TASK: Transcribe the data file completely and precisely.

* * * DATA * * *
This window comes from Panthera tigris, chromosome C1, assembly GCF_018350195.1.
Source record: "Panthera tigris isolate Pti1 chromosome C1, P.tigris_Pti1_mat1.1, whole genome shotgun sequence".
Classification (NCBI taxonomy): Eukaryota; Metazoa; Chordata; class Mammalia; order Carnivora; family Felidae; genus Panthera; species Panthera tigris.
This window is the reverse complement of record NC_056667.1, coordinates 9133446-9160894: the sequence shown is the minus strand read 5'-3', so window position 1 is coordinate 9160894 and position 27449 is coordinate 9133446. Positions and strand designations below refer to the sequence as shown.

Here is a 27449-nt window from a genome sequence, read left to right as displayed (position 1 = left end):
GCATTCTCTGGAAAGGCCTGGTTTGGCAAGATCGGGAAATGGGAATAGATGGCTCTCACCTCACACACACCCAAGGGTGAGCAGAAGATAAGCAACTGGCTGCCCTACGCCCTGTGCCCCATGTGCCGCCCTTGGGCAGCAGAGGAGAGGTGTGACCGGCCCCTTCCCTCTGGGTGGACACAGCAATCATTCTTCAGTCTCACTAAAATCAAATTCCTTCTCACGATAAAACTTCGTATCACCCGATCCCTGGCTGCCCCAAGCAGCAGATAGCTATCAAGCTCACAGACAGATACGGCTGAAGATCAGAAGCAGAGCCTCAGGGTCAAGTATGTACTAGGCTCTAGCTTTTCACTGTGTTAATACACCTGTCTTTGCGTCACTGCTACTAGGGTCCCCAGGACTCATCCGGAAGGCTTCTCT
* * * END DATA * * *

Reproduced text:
This window comes from Panthera tigris, chromosome C1, assembly GCF_018350195.1.
Source record: "Panthera tigris isolate Pti1 chromosome C1, P.tigris_Pti1_mat1.1, whole genome shotgun sequence".
Classification (NCBI taxonomy): Eukaryota; Metazoa; Chordata; class Mammalia; order Carnivora; family Felidae; genus Panthera; species Panthera tigris.
This window is the reverse complement of record NC_056667.1, coordinates 9133446-9160894: the sequence shown is the minus strand read 5'-3', so window position 1 is coordinate 9160894 and position 27449 is coordinate 9133446. Positions and strand designations below refer to the sequence as shown.

Here is a 27449-nt window from a genome sequence, read left to right as displayed (position 1 = left end):
GCATTCTCTGGAAAGGCCTGGTTTGGCAAGATCGGGAAATGGGAATAGATGGCTCTCACCTCACACACACCCAAGGGTGAGCAGAAGATAAGCAACTGGCTGCCCTACGCCCTGTGCCCCATGTGCCGCCCTTGGGCAGCAGAGGAGAGGTGTGACCGGCCCCTTCCCTCTGGGTGGACACAGCAATCATTCTTCAGTCTCACTAAAATCAAATTCCTTCTCACGATAAAACTTCGTATCACCCGATCCCTGGCTGCCCCAAGCAGCAGATAGCTATCAAGCTCACAGACAGATACGGCTGAAGATCAGAAGCAGAGCCTCAGGGTCAAGTATGTACTAGGCTCTAGCTTTTCACTGTGTTAATACACCTGTCTTTGCGTCACTGCTACTAGGGTCCCCAGGACTCATCCGGAAGGCTTCTCT